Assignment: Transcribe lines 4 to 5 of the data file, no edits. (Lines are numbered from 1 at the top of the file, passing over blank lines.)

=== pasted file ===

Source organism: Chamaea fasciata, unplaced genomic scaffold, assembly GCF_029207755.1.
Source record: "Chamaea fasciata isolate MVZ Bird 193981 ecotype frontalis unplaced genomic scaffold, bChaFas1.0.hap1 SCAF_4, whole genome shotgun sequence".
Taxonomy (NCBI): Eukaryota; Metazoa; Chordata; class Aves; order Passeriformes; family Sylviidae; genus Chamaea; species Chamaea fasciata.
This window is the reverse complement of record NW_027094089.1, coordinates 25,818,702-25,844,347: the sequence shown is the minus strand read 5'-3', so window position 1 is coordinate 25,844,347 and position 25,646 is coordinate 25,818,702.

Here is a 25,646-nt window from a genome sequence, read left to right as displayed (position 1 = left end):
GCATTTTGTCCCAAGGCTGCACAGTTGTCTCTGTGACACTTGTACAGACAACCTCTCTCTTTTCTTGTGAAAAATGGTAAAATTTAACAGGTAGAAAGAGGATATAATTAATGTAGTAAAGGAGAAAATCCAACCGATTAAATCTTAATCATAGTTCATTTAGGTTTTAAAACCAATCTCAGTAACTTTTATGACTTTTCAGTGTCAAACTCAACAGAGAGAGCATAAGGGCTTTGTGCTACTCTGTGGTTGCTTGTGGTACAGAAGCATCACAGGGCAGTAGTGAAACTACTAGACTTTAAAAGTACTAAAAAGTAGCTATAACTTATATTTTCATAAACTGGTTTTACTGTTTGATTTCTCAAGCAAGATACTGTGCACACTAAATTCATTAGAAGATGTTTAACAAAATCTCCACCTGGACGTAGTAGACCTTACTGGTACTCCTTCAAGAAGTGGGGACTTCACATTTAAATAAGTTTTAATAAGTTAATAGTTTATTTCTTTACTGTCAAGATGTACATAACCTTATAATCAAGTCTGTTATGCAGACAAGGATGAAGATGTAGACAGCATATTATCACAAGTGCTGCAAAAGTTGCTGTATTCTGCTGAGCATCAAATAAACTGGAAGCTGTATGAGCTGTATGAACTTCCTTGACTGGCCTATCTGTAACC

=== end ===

This window is the reverse complement of record NW_027094089.1, coordinates 25,818,702-25,844,347: the sequence shown is the minus strand read 5'-3', so window position 1 is coordinate 25,844,347 and position 25,646 is coordinate 25,818,702.

Here is a 25,646-nt window from a genome sequence, read left to right as displayed (position 1 = left end):